ERIC Number: ED337965
Record Type: RIE
Publication Date: 1991-Aug-21
Attributions for Social Experiences among Three Behavioral Subgroups of Learning Disabled Children.
Durrant, Joan E.; And Others
The purpose of this study was to determine whether different behavioral subtypes of learning-disabled (LD) children form different beliefs regarding their social successes and failures. The 75 subjects (ages 8 to 13) comprised 5 matched groups of 15 children each differing in the presence or absence of learning disabilities, behavior disorders, referral, and externalizing/internalizing symptoms. Results indicated that the social attributions of LD children are heterogeneous and differ acording to socio-emotional functioning. The presence of a learning disability by itself was not necessarily associated with a maladaptive attributional style. However, children who demonstrate behavioral difficulties in combination with learning difficulties exhibited different attributional patterns than did LD or non-LD children without behavior disorders. The LD children demonstrating externalizing symptoms attributed social successes to their own characteristics to a greater extent than did children in the non-behavior-disordered LD or community control groups. The LD externalizers were more likely to ascribe social failures to third-party intervention than were children in either of the two control groups, and twice as often as did the LD non-behavior-disordered group. Non-behavior-disordered LD children did not differ significantly from non-behavior-disordered non-LD children in terms of their attributions for social outcomes. (Approximately 50 references) (JDD)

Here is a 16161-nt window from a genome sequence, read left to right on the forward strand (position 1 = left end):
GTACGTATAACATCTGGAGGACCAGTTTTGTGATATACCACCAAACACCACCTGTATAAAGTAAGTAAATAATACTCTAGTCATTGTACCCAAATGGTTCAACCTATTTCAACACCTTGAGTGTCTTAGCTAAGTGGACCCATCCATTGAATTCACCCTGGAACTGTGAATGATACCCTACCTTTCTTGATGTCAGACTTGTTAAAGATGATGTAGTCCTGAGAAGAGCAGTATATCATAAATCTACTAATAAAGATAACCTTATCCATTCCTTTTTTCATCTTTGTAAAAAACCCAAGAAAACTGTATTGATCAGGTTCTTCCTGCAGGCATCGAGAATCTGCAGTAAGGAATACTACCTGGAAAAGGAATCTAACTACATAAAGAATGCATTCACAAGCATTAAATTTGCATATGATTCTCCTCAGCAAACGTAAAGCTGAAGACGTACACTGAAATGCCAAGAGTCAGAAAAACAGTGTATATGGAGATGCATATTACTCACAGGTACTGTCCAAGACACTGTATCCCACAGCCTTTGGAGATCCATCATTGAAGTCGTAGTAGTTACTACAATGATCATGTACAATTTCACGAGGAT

Publication Type: Reports - Research
Education Level: N/A
Sponsor: Ontario Mental Health Foundation, Toronto; Medical Research Council of Canada, Ottawa (Ontario).
Authoring Institution: N/A